Let's take a closer look at Europe1 (with similar trends worldwide):
- 75% of Europeans – and well more in the future – live in or around cities.
- City dwellers are exposed to pollutant levels exceeding EU air quality standards, in particular particulate matter (PM) and ozone (O3), with road transport being a significant source.
- Half of the EU's urban population is exposed to traffic noise levels above 55 dB.
- Cities emit 69% of Europe's CO2.
As these phenomena is not limited to the EU only, it is evident that a large part of the world’s population is now looking to move to a city, or lead their life in an urban metropolitan area; and at the very least will have to become totally dependent on food and other products drawn from renewable resources. (Swedin, 20132).
Why green infrastructure and how does it help?
The quality of life in cities clearly depends considerably on environmental conditions in the surroundings and beyond.
Green infrastructure reduces the amount of stormwater and treats it at source, and can mitigate the frequency and intensity of unwanted events. In dense urban environments, properly planned and managed green areas can also help improve air quality and reduce excessive heat.
The list of benefits green infrastructures can bring to urban areas is long and comprehensive:
- Reduced and delayed stormwater runoff
- Enhanced groundwater
- Storm water pollutant reductions
- Fewer sewer overflow events
- Increased carbon sequestration
- Urban heat island (UHI) mitigation and lower energy demands
- Improved air quality
- Additional wildlife habitats and recreational space
- Better human health
- Higher land values
Every step counts – from large scale to small site greening
Case “Rotterdam” seeks to restore the “sponge function” of the city:
The Rotterdam Climate Change Adaptation Strategy aims to make Rotterdam climate-proof by 2025, and focuses on three key aspects: 1) maintaining and strengthening existing infrastructure (dykes, barriers, sewers), 2) adapting the entire urban environment using nature-based approaches, and 3) working together with other city projects to link adaptation measures and spatial development.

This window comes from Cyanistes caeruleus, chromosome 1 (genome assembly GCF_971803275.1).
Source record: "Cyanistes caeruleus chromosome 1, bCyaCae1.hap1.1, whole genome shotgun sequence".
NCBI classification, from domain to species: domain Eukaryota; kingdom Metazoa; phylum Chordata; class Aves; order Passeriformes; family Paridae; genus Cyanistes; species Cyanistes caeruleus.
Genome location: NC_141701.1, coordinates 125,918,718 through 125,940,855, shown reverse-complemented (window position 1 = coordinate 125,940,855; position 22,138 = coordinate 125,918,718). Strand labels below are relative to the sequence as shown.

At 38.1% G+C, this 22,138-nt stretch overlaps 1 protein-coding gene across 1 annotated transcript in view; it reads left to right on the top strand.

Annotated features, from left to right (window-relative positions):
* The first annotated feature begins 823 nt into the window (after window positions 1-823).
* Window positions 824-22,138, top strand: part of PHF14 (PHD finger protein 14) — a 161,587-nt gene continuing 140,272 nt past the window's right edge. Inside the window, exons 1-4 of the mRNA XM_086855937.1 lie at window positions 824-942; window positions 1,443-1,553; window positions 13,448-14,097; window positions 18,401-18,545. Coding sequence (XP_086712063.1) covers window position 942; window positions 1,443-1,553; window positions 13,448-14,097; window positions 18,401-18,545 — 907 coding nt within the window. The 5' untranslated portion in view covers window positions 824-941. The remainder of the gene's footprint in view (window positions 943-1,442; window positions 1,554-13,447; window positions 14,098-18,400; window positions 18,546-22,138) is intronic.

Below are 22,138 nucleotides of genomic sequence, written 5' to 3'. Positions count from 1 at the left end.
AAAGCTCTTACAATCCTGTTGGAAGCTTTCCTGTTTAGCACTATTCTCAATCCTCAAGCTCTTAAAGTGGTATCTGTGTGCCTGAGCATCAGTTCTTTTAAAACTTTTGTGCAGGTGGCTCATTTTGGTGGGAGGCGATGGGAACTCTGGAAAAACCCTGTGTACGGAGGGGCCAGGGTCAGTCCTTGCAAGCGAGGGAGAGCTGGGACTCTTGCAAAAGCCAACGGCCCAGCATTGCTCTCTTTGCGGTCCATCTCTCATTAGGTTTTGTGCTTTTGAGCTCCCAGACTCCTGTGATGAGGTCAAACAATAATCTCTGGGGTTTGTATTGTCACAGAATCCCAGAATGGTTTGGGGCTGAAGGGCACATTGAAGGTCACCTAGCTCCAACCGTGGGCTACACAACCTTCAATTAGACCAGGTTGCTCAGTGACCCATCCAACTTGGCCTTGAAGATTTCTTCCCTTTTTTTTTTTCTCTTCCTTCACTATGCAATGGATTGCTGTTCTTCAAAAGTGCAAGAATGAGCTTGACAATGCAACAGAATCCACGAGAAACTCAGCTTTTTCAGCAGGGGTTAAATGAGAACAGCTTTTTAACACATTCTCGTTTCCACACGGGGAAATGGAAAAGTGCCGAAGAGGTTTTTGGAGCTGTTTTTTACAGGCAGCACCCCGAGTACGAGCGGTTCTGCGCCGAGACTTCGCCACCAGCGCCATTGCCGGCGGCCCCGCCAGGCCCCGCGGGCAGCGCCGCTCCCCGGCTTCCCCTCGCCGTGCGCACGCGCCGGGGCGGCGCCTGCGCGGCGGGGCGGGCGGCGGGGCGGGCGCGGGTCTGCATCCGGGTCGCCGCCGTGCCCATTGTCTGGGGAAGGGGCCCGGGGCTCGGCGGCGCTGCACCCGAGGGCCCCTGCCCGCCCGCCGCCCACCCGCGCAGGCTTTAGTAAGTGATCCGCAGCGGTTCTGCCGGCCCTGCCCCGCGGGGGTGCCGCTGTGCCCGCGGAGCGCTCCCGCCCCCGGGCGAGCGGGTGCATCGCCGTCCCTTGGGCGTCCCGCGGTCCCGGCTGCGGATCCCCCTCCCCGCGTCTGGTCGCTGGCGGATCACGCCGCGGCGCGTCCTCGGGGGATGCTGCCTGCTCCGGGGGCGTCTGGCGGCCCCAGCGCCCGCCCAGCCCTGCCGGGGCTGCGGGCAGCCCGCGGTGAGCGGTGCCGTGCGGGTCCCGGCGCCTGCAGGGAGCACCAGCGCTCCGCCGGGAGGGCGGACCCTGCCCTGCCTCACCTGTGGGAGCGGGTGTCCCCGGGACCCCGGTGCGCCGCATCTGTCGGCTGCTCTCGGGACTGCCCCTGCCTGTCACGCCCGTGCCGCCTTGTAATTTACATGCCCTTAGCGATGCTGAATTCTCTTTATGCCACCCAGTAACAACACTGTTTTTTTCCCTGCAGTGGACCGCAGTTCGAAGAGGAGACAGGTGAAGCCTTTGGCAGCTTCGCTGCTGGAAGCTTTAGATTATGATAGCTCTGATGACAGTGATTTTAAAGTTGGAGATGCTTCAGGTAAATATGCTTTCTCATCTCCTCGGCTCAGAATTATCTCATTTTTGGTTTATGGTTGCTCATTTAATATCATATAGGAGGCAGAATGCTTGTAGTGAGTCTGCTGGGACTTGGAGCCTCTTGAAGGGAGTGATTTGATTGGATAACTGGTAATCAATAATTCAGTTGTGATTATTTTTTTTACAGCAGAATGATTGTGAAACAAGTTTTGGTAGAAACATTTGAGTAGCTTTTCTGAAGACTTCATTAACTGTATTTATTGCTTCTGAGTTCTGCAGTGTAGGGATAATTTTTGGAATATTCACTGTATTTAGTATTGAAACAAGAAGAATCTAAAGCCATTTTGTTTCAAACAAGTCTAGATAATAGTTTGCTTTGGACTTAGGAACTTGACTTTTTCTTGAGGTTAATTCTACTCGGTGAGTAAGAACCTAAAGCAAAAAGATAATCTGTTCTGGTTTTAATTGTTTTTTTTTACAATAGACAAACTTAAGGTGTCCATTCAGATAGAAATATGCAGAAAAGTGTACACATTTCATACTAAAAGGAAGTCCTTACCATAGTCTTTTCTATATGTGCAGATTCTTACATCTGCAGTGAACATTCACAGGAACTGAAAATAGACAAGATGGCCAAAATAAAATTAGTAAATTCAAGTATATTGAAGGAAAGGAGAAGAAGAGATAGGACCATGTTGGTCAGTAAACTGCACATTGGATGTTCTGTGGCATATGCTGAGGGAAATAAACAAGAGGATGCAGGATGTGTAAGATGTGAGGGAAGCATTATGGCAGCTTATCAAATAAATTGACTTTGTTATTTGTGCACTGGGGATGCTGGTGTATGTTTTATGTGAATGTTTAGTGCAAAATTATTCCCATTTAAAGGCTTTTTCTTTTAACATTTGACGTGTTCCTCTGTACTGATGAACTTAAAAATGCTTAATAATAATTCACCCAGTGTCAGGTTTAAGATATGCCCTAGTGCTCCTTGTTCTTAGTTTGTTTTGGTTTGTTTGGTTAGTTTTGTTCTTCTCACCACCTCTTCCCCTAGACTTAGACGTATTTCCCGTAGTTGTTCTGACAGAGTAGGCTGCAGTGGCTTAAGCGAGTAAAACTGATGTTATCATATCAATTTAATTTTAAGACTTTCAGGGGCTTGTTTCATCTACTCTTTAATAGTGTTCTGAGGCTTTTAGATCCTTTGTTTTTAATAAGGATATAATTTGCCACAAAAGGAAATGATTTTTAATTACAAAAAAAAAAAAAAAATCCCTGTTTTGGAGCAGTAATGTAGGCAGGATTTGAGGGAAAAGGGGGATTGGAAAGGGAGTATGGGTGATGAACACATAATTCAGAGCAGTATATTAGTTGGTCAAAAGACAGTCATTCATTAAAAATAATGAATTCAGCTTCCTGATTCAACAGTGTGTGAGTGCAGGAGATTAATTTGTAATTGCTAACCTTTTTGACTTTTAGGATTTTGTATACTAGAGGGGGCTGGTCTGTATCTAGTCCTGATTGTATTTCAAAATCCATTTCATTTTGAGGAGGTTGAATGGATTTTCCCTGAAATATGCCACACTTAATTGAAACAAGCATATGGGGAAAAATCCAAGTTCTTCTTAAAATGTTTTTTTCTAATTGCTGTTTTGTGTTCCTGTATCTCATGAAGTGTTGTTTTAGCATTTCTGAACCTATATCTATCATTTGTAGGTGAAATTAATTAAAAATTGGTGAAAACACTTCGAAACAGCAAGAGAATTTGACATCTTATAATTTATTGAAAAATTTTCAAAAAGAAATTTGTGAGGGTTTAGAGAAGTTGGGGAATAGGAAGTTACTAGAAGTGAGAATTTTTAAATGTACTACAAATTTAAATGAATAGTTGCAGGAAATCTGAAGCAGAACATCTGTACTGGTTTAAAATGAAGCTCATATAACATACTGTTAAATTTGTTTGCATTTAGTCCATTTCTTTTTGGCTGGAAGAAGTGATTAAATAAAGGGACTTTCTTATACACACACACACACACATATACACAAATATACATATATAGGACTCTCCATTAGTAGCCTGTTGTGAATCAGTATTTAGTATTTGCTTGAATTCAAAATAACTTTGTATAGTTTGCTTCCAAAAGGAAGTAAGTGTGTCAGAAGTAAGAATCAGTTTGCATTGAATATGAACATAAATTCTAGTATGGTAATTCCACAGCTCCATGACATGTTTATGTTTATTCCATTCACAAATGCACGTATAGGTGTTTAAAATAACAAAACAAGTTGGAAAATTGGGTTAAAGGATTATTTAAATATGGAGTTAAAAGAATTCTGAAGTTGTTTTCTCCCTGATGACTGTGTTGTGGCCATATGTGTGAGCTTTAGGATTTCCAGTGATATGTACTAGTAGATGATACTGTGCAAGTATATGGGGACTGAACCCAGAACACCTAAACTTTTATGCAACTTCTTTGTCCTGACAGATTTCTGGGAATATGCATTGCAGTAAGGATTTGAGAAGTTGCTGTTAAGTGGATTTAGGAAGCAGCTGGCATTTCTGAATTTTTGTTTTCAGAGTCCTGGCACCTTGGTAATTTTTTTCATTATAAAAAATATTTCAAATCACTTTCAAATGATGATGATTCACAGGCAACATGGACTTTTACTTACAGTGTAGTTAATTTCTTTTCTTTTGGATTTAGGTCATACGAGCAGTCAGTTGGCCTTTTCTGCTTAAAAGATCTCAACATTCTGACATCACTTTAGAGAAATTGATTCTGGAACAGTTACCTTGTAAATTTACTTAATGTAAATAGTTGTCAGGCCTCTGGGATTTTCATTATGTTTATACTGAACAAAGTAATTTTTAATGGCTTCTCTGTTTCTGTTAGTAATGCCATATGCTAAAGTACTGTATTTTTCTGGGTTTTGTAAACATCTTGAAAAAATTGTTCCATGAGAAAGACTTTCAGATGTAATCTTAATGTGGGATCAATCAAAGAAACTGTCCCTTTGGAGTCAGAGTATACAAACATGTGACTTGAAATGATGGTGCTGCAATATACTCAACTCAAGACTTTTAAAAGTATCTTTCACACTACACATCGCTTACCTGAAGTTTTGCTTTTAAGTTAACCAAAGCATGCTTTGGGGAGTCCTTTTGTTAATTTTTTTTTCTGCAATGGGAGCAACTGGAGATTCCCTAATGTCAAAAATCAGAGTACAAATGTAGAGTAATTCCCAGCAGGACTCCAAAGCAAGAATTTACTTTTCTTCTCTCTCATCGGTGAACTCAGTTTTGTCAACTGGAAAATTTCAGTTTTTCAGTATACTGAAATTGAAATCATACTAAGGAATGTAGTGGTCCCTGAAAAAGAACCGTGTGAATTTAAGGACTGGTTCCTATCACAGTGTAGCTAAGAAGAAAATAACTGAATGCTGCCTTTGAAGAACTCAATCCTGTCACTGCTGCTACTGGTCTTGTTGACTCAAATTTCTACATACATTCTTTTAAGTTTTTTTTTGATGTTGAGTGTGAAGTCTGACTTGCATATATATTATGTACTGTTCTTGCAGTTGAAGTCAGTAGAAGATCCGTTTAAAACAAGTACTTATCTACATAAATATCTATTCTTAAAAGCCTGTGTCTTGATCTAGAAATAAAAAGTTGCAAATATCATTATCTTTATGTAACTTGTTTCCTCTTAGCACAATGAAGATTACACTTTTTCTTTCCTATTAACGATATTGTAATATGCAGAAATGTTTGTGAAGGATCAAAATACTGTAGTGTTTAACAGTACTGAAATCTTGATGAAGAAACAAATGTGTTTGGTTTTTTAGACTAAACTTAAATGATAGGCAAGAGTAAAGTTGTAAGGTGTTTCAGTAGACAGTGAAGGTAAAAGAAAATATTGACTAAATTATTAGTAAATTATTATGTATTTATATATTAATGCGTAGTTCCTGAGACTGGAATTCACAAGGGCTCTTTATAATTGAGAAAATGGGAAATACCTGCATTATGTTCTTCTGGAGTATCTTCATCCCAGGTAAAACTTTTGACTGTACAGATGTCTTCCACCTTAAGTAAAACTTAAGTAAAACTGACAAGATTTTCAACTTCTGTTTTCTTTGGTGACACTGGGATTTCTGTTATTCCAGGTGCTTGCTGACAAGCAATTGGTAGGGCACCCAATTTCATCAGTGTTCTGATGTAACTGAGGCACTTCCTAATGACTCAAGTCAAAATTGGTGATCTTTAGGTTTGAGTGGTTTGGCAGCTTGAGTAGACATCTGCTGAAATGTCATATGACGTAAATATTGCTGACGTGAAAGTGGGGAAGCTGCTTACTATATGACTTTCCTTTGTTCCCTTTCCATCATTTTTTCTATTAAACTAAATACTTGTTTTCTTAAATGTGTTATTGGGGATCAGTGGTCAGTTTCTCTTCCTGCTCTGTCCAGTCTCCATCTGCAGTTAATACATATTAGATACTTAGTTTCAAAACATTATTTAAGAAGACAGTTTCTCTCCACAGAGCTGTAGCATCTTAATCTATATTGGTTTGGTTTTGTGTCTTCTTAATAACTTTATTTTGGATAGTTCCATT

And as Hartje (2013) describes in the case of New York City, every full vegetated acre of green infrastructure would provide total annual benefits of $8,522 in lower energy consumption, $166 in fewer CO2 emissions, $1,044 in improved air quality, and $4,725 in increased property value.
Strategic placing of green infrastructure - creating healthier urban environments
The strategic placing of trees and other green infrastructure can reduce the UHI effect and cool the air by between 2 ºC and 8 ºC, reducing heat-related stress and premature human fatalities during high-temperature events3.
Source of photo: Vincent Callebaut Architectures
While it is desirable to employ trees to control air pollution, it is not always easy to plant trees in a densely populated city. For example, 64% of New York City constitutes an impervious area, with this rate reaching as high as 94% in districts like midtown Manhattan. The green roof can serve as a solution to this dilemma, since it makes use of rooftops, usually 40–50% of the impermeable area in a city4.
Read more about why municipalities demand more green roofs here.
The Urbanscape product portfolio offers much to improve green infrastructure elements with the aim of creating healthier urban environments:
1. innovative and easy to install system with high water retention capacity designed specifically for landscaping areas such as residential gardens, golf courses, commercial spaces, cemeteries and parks.
2. innovative, lightweight and easy to install system with high water retention capacity designed specifically for light-weight green roof on residential, non-residential and industrial buildings in urban areas.
To learn more about available Urbanscape systems, download our brochures below:
-  Published in: SOER 2015 – The European environment – state and outlook 2015/European briefings / Urban systems
-  Swedin (2013). Urban Development and the Environmental Challenges – “green” systems considerations. Cities of tomorrow – Thematic issue papers.
-  Doick and Hutchings, 2013. Air temperature regulation by urban trees and green infrastructure. Research note.
-  Yang, J., et al., 2008. Quantifying air pollution removal by green roofs in Chicago. Atmospheric Environment 42 (2008) 7266–7273.
Blog written by Darja Majkovič, PhD